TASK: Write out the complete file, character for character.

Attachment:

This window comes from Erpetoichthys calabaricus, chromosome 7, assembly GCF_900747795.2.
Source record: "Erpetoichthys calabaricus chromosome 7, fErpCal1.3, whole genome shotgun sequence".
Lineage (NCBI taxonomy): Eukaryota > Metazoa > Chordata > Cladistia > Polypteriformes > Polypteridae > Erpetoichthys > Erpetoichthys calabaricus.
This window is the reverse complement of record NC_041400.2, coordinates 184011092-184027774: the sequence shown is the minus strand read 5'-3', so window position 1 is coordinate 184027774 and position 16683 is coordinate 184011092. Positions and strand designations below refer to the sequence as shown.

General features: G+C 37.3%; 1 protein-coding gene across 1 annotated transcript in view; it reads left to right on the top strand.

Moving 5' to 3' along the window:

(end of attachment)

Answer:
This window comes from Erpetoichthys calabaricus, chromosome 7, assembly GCF_900747795.2.
Source record: "Erpetoichthys calabaricus chromosome 7, fErpCal1.3, whole genome shotgun sequence".
Lineage (NCBI taxonomy): Eukaryota > Metazoa > Chordata > Cladistia > Polypteriformes > Polypteridae > Erpetoichthys > Erpetoichthys calabaricus.
This window is the reverse complement of record NC_041400.2, coordinates 184011092-184027774: the sequence shown is the minus strand read 5'-3', so window position 1 is coordinate 184027774 and position 16683 is coordinate 184011092. Positions and strand designations below refer to the sequence as shown.

General features: G+C 37.3%; 1 protein-coding gene across 1 annotated transcript in view; it reads left to right on the top strand.

Moving 5' to 3' along the window: